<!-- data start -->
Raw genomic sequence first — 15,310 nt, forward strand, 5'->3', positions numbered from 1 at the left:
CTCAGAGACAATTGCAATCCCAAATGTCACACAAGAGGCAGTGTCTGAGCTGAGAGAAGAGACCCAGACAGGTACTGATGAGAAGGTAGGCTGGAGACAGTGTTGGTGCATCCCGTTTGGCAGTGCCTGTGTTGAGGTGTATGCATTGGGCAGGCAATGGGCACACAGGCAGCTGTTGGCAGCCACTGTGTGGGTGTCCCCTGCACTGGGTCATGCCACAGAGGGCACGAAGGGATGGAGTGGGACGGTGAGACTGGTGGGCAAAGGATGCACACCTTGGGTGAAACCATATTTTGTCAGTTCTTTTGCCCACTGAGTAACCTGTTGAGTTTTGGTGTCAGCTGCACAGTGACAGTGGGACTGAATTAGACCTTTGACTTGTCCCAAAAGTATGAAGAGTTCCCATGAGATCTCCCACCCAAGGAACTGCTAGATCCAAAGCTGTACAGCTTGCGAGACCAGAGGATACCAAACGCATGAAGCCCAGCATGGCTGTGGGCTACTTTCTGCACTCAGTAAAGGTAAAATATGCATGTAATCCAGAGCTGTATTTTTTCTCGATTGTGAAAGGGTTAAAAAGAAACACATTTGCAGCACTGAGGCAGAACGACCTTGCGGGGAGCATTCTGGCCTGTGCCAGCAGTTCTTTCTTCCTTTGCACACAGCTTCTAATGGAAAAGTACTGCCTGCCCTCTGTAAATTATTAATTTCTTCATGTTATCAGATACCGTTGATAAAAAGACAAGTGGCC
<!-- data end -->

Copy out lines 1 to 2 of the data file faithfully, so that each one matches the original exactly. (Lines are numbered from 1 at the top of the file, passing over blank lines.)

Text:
Raw genomic sequence first — 15,310 nt, forward strand, 5'->3', positions numbered from 1 at the left:
CTCAGAGACAATTGCAATCCCAAATGTCACACAAGAGGCAGTGTCTGAGCTGAGAGAAGAGACCCAGACAGGTACTGATGAGAAGGTAGGCTGGAGACAGTGTTGGTGCATCCCGTTTGGCAGTGCCTGTGTTGAGGTGTATGCATTGGGCAGGCAATGGGCACACAGGCAGCTGTTGGCAGCCACTGTGTGGGTGTCCCCTGCACTGGGTCATGCCACAGAGGGCACGAAGGGATGGAGTGGGACGGTGAGACTGGTGGGCAAAGGATGCACACCTTGGGTGAAACCATATTTTGTCAGTTCTTTTGCCCACTGAGTAACCTGTTGAGTTTTGGTGTCAGCTGCACAGTGACAGTGGGACTGAATTAGACCTTTGACTTGTCCCAAAAGTATGAAGAGTTCCCATGAGATCTCCCACCCAAGGAACTGCTAGATCCAAAGCTGTACAGCTTGCGAGACCAGAGGATACCAAACGCATGAAGCCCAGCATGGCTGTGGGCTACTTTCTGCACTCAGTAAAGGTAAAATATGCATGTAATCCAGAGCTGTATTTTTTCTCGATTGTGAAAGGGTTAAAAAGAAACACATTTGCAGCACTGAGGCAGAACGACCTTGCGGGGAGCATTCTGGCCTGTGCCAGCAGTTCTTTCTTCCTTTGCACACAGCTTCTAATGGAAAAGTACTGCCTGCCCTCTGTAAATTATTAATTTCTTCATGTTATCAGATACCGTTGATAAAAAGACAAGTGGCC